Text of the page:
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ITIL :: View topic - Team performance/productivity metrics
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Team performance/productivity metrics

 
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b2au
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PostPosted: Sat May 05, 2007 5:26 am    Post subject: Team performance/productivity metrics Reply with quote

Hi all,

I am new to this forum so let me begin by saying Hello.

I have recently started my 4-month co-op placement and my objectivite is to create a scorecard/metrics to measure our team's perforamnce and productivity.

Here is a little background about our team. I am currently working in Technical Services, a department that does the IT infrastructure suppot. So the purpose of the department is to provide back end support to all our IT systems. From my understanding, we have been using ITIL for quite some time and it has matured. The service desk has created their own metrics in measuing their performance.

However, in the technical services, there is no real scorecard to show our contribution. I was hoping if there is anyone who is in a similar department who can share their experiences of the metrics that are used to measure the performance/productivity?

Although the primary objective is to measure the performance/productivity to show the value of the department, the secondary objective is to raise some KPIs to show how our department contributes value to the business. Currently, the department is not really visable to the business because the business does not deal directly with us as oppose to the service desk/PMO/business solution managers.

Your input will be much appreciated and thanks in advance for helping me grow for this work term.

Regards,
Barry
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UKVIKING
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Joined: Sep 16, 2006
Posts: 3294
Location: London, UK

PostPosted: Sun May 06, 2007 2:50 am    Post subject: Reply with quote

What does the team do ?

Does it do system support ?
If so, it is involved in Incident and probably Problem management

If it does application support
The above plus release mgmt

If it does the above, then they get involved in change mgmt

So you need to differentiate the metrics/KPIs to the ITIL areas

Call being when your team gets involved
First incident

# of call per period
average time to close a call
average time to respond to call
# of major incident
% against OLA

OLA - Operations Level Agreement

An agreement between your team and the service desk/business on how quick you respond to issue

Use the historical data time wise to gauge your OLA time

remember OLA are not SLAs
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John Hardesty
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Change Management is POWER & CONTROL. /....evil laughter
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b2au
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PostPosted: Wed May 09, 2007 12:58 am    Post subject: Reply with quote

thanks.

to answer some of those questions.

our team deals with system support and only critical incidents/problems will be communicated by phone/walk-in.
otherwise it is just assigned to the queue

i'm trying to prepare about 7-8 KPIs for management viewing. it will be presented in excel charts and printed on 11x17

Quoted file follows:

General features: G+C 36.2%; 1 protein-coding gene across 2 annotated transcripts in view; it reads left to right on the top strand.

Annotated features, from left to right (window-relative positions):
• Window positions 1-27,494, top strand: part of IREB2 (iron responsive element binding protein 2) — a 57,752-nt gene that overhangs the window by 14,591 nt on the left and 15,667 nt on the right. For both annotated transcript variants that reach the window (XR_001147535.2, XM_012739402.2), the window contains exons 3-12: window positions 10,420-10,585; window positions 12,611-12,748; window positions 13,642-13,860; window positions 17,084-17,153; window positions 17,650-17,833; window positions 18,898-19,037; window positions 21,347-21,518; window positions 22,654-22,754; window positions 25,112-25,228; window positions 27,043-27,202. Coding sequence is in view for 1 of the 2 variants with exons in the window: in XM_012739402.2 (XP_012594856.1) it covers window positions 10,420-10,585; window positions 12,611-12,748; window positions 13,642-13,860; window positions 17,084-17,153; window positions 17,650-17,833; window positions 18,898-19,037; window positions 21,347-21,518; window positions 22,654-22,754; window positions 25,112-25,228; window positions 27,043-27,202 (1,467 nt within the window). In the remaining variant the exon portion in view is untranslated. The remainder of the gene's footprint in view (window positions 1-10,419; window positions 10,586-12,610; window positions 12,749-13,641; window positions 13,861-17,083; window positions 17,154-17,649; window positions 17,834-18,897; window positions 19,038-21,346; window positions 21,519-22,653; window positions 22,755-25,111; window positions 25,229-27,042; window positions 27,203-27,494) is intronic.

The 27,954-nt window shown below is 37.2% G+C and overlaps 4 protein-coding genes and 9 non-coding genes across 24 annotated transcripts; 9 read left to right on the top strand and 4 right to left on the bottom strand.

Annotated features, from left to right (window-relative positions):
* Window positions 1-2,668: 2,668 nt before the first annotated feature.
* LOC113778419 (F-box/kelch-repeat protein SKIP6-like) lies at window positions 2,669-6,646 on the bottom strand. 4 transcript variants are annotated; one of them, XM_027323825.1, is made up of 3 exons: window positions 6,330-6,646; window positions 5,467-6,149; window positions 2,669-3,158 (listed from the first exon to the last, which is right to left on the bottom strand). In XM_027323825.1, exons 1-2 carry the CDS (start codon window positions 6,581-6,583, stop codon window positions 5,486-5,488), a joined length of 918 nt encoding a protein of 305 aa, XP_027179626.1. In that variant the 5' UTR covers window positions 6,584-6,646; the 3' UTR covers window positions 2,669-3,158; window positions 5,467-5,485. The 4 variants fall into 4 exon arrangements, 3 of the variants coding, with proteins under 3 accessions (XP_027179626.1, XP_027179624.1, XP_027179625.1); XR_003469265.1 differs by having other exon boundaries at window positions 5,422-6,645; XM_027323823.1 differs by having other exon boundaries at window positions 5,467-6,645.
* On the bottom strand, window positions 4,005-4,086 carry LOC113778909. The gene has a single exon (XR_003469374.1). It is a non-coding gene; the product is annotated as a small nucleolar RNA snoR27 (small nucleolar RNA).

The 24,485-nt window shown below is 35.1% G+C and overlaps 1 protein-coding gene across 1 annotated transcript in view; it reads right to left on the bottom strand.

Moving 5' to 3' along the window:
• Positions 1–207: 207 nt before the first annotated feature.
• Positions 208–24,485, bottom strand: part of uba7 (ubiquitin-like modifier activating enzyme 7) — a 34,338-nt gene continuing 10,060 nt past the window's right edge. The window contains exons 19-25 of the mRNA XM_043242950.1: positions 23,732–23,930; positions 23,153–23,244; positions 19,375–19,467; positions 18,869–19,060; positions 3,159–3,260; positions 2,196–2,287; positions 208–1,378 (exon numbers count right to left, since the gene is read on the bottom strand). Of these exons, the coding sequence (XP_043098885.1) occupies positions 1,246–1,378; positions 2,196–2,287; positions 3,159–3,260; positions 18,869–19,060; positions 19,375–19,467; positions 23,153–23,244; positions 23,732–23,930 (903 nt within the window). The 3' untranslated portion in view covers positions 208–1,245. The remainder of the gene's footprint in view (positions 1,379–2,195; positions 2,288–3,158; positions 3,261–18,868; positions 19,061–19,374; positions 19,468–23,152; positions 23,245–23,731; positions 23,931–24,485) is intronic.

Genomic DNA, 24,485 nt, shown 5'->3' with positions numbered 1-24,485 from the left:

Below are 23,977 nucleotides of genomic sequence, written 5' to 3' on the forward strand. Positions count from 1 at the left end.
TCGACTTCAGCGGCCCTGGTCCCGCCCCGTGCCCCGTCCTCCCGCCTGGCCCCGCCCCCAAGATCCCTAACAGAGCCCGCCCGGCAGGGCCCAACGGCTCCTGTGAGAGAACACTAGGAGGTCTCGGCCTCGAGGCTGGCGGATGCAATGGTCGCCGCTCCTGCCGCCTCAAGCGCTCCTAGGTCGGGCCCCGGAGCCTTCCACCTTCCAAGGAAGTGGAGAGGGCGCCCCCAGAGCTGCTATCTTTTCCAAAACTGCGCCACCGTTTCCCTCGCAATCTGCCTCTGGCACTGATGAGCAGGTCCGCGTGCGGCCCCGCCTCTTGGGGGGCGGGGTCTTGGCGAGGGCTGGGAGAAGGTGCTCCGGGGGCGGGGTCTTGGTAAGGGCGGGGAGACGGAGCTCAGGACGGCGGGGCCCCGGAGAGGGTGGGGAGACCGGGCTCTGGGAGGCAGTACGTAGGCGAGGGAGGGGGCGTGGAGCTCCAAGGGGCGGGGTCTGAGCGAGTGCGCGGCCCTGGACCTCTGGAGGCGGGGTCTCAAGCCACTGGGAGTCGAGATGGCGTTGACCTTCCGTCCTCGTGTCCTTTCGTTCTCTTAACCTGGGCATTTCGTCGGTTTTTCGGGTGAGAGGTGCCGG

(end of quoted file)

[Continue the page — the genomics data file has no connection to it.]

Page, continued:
at the moment, i only have the following two KPIs

-avg time spent on incident/problems
-mean time to repair

any more suggestions i should look into?

Thanks.
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Fabien
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Joined: Sep 27, 2005
Posts: 207

PostPosted: Wed May 09, 2007 11:12 pm    Post subject: Reply with quote

If I may suggest. I'd like to push a little further than John's input because, to some extent, I don't need to know what you do to measure your performance. Instead I would focus on what you have agreed to deliver. The end is more important than the means if you will. You see, I understand that you have already defined the number of KPI's you want to track, but I wonder how you will choose the right ones, and how they will demonstrate anything if you do not start with the end in mind.

In order to function, you need objectives. For instance, you can have for objective to deliver timely support to customers.

To measure yourself against those objectives, you need to agree on a set of Critical Success Factors. You will need to agree on what it means to deliver timely support. In this case for instance, delivering timely support may mean that to be successful, you agree to deal with phone/walk-in in priority within 'n' hours, but at the same time, you shouldn't leave the queue growing beyond 'n' hours of work.

Once you have agreed on those factors, you can then agree the KPI's that will demonstrate your achievement against those critical success factors. Is it mean time to repair for phone/walk-in, but supported by number of rings to pick up the phone?... And what are acceptable levels for each of those KPIs? What are the thresholds that should trigger an alarm in your office?

... things like that....

Keep the end in mind when you measure, and agree on the meaning of the metrics in advance, otherwise you will measure a whole bunch of things that don't mean anything and you won't gain the credibility that metrics should bring you.
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Fabien Papleux

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b2au
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PostPosted: Thu May 10, 2007 3:20 am    Post subject: Reply with quote

thanks for the great input Fabien!

i know i haven't yet clearly defined the CSFs yet, and am in the processes of finding out.

being here for just one week, i have scheduled meetings with different team leads and the manager so that I can have a better idea of what they do in their area, OLAs, and CSFs.

your suggestion just made me feel like I'm somewhat on track, and hopefully when I find out more about the goal, I can get some more pointers from you and the rest.

Thanks again!
Barry
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Fabien
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Posts: 207

PostPosted: Thu May 10, 2007 4:45 am    Post subject: Reply with quote

b2au wrote:
your suggestion just made me feel like I'm somewhat on track, and hopefully when I find out more about the goal, I can get some more pointers from you and the rest.

Oh, absolutely. I hope my post didn't make you feel like I was taking you in a different direction. Measuring is the key to improvements and it is the essence of what we do. I'm glad I could help.
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Fabien Papleux